God is Sovereign (Part 1)

As we think about who God is and what He is like, we keep coming back to those two big lies we can end up believing: that either God is not good or God is not sovereign (and sometimes both). In the Garden of Eden, Adam and Eve were presented with this twin temptation and they fell for it. When they chose to eat the fruit from the tree of knowledge, they were falling into line with the two lies.

The Serpent told them that God did not really care about them; that when He forbade them from eating the fruit, He did so because He wanted to keep them in their place. By eating the fruit, Adam and Eve declared that they did not believe in God’s goodness. They believed the lie that God had made a rule for selfish, cruel reasons. Despite the fact that God had provided them with everything they could ask for, despite God’s obvious love for them, they chose to believe that He was not loving and not good.

They also believed the lie that God was not sovereign. We see this in the way that they accepted the serpent’s version of events. Was God really so weak that he was vulnerable to the challenge of his creation? Could they really rival Him? We see it in their decision to make their own rules. They did not want to submit to God as though His law was not wise. They wanted to be in charge. Finally, we see it in the way that they hid and the excuses they made as though they could escape from God’s presence: as though He would not find them and see through their excuses.

And so in place of those lies, it is vital that we discover the truth about God’s goodness and His sovereignty.

The Independent God

If God is sovereign and without rivals, then nothing can influence, control, overrule or overpower Him. God is invincible and without rival. There is nothing and no-one greater than Him.  That is why we are not to worship other gods. It is not that they are real rivals to his power and could usurp Him: it is that they are not Gods at all.

This is sometimes described as God’s “aseity.” It comes from a Latin term “A-Se” “meaning from or by himself.”[1] In other words, God is unique; there is no other being comparable to Him. He is in a class of His own. Specifically, only God is self-existent.  This is the point Jesus makes in John 5. He says that both the Father and the Son have “life in themselves.” All other creatures live and breathe because God breathed life into them.

No-one made God. There wasn’t a time when he began and there won’t be a time when he ceases to exist. This is important because once again it reminds us that in no way does God depend on us.  The God who is eternal is also eternally “love” because He is the eternal Trinity.

“Scripture defines God’s love, therefore by the relationships among the Father, the Son and the Spirit, not by his relationships with the world. Trinitarianism, therefore guards God’s aseity, his independence from the world. ..God does not need the world in order to love. He is not relative to the world. Thus his love is fully sovereign. He loves as the Lord.”[2]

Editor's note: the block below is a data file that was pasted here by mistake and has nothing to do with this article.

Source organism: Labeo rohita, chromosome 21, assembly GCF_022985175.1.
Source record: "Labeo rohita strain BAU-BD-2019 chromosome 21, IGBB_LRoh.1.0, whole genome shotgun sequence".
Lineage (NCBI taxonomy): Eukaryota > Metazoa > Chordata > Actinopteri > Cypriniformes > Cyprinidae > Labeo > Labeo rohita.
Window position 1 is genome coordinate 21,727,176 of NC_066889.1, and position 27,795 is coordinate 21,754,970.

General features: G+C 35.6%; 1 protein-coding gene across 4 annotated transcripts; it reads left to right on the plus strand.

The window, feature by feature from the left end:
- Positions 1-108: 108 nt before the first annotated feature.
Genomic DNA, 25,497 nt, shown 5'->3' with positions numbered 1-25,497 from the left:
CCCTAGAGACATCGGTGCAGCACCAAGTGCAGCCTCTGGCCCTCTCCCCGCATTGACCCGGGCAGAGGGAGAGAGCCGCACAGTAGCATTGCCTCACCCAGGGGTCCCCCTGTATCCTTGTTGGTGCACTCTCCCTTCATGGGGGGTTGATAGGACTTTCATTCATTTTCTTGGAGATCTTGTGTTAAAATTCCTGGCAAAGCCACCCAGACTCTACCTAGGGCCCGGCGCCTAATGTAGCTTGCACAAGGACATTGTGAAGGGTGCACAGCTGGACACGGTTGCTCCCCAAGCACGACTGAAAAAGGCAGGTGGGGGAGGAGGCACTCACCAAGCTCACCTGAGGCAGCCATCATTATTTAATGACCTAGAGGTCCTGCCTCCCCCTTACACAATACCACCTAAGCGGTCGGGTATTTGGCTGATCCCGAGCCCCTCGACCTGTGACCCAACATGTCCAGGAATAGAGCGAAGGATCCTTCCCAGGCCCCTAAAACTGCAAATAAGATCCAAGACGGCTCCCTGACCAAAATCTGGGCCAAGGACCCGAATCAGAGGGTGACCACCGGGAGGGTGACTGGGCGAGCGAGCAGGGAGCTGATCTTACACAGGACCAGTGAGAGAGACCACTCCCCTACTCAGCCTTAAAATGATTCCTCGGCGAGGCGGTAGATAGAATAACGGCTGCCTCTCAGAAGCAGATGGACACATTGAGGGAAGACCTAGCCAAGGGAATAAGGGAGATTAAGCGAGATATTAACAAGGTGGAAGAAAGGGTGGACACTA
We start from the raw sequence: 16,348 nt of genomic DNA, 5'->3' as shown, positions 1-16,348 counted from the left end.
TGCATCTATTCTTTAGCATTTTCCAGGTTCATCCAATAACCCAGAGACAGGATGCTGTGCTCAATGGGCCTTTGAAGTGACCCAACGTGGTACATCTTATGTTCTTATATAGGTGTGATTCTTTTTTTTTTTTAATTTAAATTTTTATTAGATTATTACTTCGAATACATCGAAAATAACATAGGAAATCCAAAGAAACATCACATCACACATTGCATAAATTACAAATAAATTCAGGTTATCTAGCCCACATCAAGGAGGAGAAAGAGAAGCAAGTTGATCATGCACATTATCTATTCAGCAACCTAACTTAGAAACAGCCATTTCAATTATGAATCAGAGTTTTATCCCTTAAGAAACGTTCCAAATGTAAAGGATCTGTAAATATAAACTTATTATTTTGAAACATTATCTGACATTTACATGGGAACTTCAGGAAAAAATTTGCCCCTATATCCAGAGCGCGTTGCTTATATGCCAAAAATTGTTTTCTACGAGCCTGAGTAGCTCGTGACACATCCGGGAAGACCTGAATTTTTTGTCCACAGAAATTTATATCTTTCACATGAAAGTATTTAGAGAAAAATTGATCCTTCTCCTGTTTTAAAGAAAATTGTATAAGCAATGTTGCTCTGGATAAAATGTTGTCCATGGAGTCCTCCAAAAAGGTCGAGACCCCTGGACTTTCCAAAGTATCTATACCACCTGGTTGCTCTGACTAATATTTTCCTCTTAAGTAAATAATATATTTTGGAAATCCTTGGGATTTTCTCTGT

God is independent in every sense of the word.

“God is not only self-existent, but self-attesting and self-justifying. He not only exists without receiving existence from something else, but also gains his knowledge only from himself (his nature and his plan) and serves as his own criterion of truth. And his righteousness is self-justifying, based on the righteousness of his own nature and on his status as the ultimate criterion of righteousness.”[3]

In other words, it is not just that He is uncreated but because He is the Creator, because He is the source of goodness, then he is the one who defines what righteousness and goodness is. This is important because sometimes we can view worship as something that God needs as though he needs our affirmation.  God is not dependent on us for anything. He does not need our love or approval.  Rather, we are completely dependent on God. As Bavinck puts it:

“Thus being all sufficient in himself and not receiving anything from outside of himself he is by contrast, the only source of all existence and life, of all light and love, the overflowing fountain of all good.”[4]

This takes us to the heart of the Gospel. Our entire relationship with God is dependent on grace. It was out of grace, not need, that God made us. This contrasts with ancient (and some modern) religions that see humans as servants of the gods, there to provide for them. It contrasts with atheistic evolution where humans are merely vehicles for genetic replication.[5]

Not only are we dependent on Him, but we can completely depend on Him. If He is without beginning, then he is also without end. He isn’t going away anywhere any time soon.  God is eternal.

[1] Frame, The Doctrine of God, 600.

[2] Frame, The Doctrine of God, 417.

[3] Frame, The Doctrine of God, 602.

[4] H Bavinck, The Doctrine of God and Creation, 150.

[5] Remember Richard Dawkins, The Selfish Gene (Oxford, OUP, 1976, revised 1989), 12-20.